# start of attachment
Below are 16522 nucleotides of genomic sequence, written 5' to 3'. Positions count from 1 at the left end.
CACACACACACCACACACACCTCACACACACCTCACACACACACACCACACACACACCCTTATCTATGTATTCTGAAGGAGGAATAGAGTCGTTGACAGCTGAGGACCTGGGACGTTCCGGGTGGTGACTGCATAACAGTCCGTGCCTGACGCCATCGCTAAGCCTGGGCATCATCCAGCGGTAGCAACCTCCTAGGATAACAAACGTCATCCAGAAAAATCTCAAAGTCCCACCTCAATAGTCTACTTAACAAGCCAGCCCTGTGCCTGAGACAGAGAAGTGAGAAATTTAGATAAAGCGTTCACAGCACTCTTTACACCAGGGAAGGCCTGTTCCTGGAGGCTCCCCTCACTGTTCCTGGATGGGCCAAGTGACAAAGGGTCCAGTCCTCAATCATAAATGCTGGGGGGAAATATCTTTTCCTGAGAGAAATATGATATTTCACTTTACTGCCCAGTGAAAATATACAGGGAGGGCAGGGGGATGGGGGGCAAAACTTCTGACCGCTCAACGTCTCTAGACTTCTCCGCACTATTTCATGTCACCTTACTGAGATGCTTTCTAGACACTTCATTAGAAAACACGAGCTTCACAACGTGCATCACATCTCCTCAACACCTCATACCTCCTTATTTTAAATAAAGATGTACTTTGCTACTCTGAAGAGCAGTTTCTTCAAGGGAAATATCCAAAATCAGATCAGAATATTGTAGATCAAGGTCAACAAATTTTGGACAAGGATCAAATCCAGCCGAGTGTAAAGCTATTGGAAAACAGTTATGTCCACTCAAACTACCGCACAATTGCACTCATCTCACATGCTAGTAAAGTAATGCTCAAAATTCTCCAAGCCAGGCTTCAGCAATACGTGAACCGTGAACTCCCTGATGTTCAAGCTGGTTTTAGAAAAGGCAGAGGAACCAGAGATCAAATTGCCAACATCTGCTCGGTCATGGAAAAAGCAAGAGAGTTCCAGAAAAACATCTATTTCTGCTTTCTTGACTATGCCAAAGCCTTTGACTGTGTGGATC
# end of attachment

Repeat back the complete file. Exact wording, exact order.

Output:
Below are 16522 nucleotides of genomic sequence, written 5' to 3'. Positions count from 1 at the left end.
CACACACACACCACACACACCTCACACACACCTCACACACACACACCACACACACACCCTTATCTATGTATTCTGAAGGAGGAATAGAGTCGTTGACAGCTGAGGACCTGGGACGTTCCGGGTGGTGACTGCATAACAGTCCGTGCCTGACGCCATCGCTAAGCCTGGGCATCATCCAGCGGTAGCAACCTCCTAGGATAACAAACGTCATCCAGAAAAATCTCAAAGTCCCACCTCAATAGTCTACTTAACAAGCCAGCCCTGTGCCTGAGACAGAGAAGTGAGAAATTTAGATAAAGCGTTCACAGCACTCTTTACACCAGGGAAGGCCTGTTCCTGGAGGCTCCCCTCACTGTTCCTGGATGGGCCAAGTGACAAAGGGTCCAGTCCTCAATCATAAATGCTGGGGGGAAATATCTTTTCCTGAGAGAAATATGATATTTCACTTTACTGCCCAGTGAAAATATACAGGGAGGGCAGGGGGATGGGGGGCAAAACTTCTGACCGCTCAACGTCTCTAGACTTCTCCGCACTATTTCATGTCACCTTACTGAGATGCTTTCTAGACACTTCATTAGAAAACACGAGCTTCACAACGTGCATCACATCTCCTCAACACCTCATACCTCCTTATTTTAAATAAAGATGTACTTTGCTACTCTGAAGAGCAGTTTCTTCAAGGGAAATATCCAAAATCAGATCAGAATATTGTAGATCAAGGTCAACAAATTTTGGACAAGGATCAAATCCAGCCGAGTGTAAAGCTATTGGAAAACAGTTATGTCCACTCAAACTACCGCACAATTGCACTCATCTCACATGCTAGTAAAGTAATGCTCAAAATTCTCCAAGCCAGGCTTCAGCAATACGTGAACCGTGAACTCCCTGATGTTCAAGCTGGTTTTAGAAAAGGCAGAGGAACCAGAGATCAAATTGCCAACATCTGCTCGGTCATGGAAAAAGCAAGAGAGTTCCAGAAAAACATCTATTTCTGCTTTCTTGACTATGCCAAAGCCTTTGACTGTGTGGATC